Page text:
Out of breath, p.26
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       Out of Breath, p.26

         Part #3 of Breathing series by Rebecca Donovan
Page 26


  Opening the door slightly, I saw her shadow disappear below the landing, down the hall. I followed her.

  The familiar scents of the Mathews home filled my senses, and my heart betrayed me with a flutter. I needed out of this house. Now.

  I entered the kitchen and unlocked the door that led out onto the back porch. The breeze rustled the tall blades of grass that stretched across the back yard to the woods. As soon as I turned towards the steps, my vision filled with the magnificence of the large oak tree. And there, rocking from its branch, was the swing.

  My throat tightened as a small gasp escaped. I blinked back the tears and let the damp grass brush against my bare feet, drawn to the tree. I ran my hand along the coarse bark and searched up through the branches that danced above my head, the light wind rushing through them.

  ‘I’ve always loved this tree,’ I heard myself say aloud, comforted by its touch.

  I’ve always loved that tree, I thought to myself as I watched her run her fingers around the trunk. Her eyes lifted to take it all in. She had always connected with that tree too, making it the perfect location for the swing I’d made for her.

  The swing that I’d hoped would keep her coming back here. Back to me.

  I held my breath when I saw her grab each rope in her hand and lift herself onto the unsteady board. For a moment, in the reflective light of the moon, I thought I saw her smile.

  I fought the urge to go out there, to talk to her. Despite the joy that radiated from her as she pumped her legs, I had to remember that she didn’t want to be here. That her expression would change if she saw me. So I remained on the sun porch, watching as she flew higher into the branches.

  I breathed in the crisp night air, the crickets chirping in the field while I savoured the rocking rhythm, increasing my acceleration and height. My hair blew into my face and quickly swept back as I continued my ascent. I closed my eyes and leaned back, straightening my arms and dipping my head so it dared the ground to touch it. A flitter catapulted through my stomach. My cheeks pushed up into a smile.

  She continued to glide in the shadows of the oak tree, leaning back so far it looked like she was going to tip over. The wind billowed the skirt of her dress as she extended her legs in front of her. I grinned at the familiar sight. A warm shiver running through me. I leaned against the open door of the sunroom, crossing my arms.

  This was the girl I knew. This was the girl I’d loved. And although I didn’t know what had happened to her, I knew I had to find out.


  Not the Same

  THE SUN WAS BLINDING ME WHEN I WOKE ON the wicker chaise. I needed a minute to figure out where I was, but as soon as I did, I jumped up. Emma! I pushed the door open and walked quickly to the other side of the patio, past the pool and through the wooden gate.

  I stopped. She was curled in the grass under the oak tree. Her skin aglow in the golden light filtering through the trees. Her skirt spread around her with her legs tucked under it, and her hands were folded under her cheek. She took my breath away. I tensed, not wanting to start looking at her the way I once had. She wasn’t the same girl. And I wasn’t the same either.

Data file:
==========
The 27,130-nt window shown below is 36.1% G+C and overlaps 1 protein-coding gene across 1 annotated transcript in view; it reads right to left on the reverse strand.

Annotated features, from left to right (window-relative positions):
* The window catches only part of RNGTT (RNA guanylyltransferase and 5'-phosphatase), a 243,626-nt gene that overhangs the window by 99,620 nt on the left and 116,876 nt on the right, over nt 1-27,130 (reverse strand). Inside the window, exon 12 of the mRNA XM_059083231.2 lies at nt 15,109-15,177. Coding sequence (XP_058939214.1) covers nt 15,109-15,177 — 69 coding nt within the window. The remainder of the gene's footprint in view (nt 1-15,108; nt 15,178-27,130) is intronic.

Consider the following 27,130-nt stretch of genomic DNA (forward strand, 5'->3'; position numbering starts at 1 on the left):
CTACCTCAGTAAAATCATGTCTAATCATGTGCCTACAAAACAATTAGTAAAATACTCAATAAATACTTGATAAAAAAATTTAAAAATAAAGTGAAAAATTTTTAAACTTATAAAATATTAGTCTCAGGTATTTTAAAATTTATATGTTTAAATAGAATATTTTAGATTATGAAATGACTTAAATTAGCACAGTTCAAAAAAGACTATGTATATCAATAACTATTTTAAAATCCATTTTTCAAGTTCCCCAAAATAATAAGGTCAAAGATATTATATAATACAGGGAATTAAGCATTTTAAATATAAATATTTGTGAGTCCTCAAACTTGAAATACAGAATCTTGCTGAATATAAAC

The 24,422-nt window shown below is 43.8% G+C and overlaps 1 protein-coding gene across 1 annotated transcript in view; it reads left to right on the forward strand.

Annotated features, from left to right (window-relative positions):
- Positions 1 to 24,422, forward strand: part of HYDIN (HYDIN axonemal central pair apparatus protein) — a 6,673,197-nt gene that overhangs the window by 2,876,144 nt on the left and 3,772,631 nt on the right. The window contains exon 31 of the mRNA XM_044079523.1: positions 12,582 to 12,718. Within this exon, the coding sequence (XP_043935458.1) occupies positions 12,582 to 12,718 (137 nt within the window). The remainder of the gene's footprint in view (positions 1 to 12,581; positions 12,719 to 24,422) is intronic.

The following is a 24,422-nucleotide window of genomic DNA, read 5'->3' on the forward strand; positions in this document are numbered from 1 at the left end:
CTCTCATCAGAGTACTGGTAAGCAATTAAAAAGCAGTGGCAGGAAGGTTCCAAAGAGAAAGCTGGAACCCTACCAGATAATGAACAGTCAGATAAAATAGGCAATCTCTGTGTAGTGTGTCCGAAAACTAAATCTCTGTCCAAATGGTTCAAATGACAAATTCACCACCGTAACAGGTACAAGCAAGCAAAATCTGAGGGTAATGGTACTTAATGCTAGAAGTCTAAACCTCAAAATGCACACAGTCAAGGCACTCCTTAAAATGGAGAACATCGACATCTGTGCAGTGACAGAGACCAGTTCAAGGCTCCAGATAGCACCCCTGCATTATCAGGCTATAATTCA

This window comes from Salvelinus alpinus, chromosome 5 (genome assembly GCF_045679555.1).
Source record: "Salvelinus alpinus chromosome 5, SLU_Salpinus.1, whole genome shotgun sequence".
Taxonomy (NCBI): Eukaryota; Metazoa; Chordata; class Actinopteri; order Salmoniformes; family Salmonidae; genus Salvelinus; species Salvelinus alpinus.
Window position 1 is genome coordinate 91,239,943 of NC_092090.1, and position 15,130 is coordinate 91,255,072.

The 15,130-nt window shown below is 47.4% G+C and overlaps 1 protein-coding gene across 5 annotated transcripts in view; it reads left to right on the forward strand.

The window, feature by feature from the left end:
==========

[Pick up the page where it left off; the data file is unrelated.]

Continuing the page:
I walked over to her. I couldn’t leave her out here on the damp grass. I crouched down and gently lifted her into my arms.

  She groaned slightly, but didn’t wake as I took her back to the guest room and placed her on the bed. I didn’t linger to watch her sleep. I knew I had to prepare myself for her reaction when she finally awoke – sober and … unpredictable.

  I was back in the bed. My body ached with the slightest movement. I was convinced I’d slept on rocks. I groaned and ran a hand over my face.

  My phone buzzed. I searched blindly for it, reaching over the edge of the bed into the tote below.

  ‘Hello?’ I grumbled.

  ‘How are you feeling?’ Cole asked from the other end.

  ‘Shoot me now,’ I croaked, flopping my arm over my eyes. ‘Isn’t it super early for you?’

  ‘I knew you’d be heading to the church soon,’ he explained. ‘I wanted to check on you. Do you remember talking to me yesterday?’

  I couldn’t think. Nothing penetrated through the shards of pain splintering through my head. ‘Did I say anything stupid?’

  Cole laughed lightly. ‘I’ll pick you and Sara up at the Santa Barbara airport tomorrow. The girls packed your things for you and they’ll meet us there tomorrow night. Call me later if you can. ’

  ‘Okay,’ I responded in a rasp, not really following along. ‘Tomorrow. ’

  I dropped the phone in my tote, afraid to move from my sprawled position on the bed. Then a rush of saliva filled my mouth, and my stomach turned. I fought to get on my feet and stumbled to the bathroom in time to heave into the toilet, collapsing onto my shaking knees.

  I rested my head against the cool porcelain, keeping my eyes closed to prevent the dim light from stabbing through my pupils and into my shrieking brain.

  ‘Emma?’ Sara called to me from the other room. ‘Emma?’ I heard the bathroom door creak open. ‘Oh God, Emma. ’ I heard her gasp, but I couldn’t raise my head to look at her. ‘We have to get you ready. ’

  ‘Just let me lie here and die,’ I pleaded. Another swirl of nausea rushed through me with a chilling sweat, and I leaned my head over as my stomach convulsed.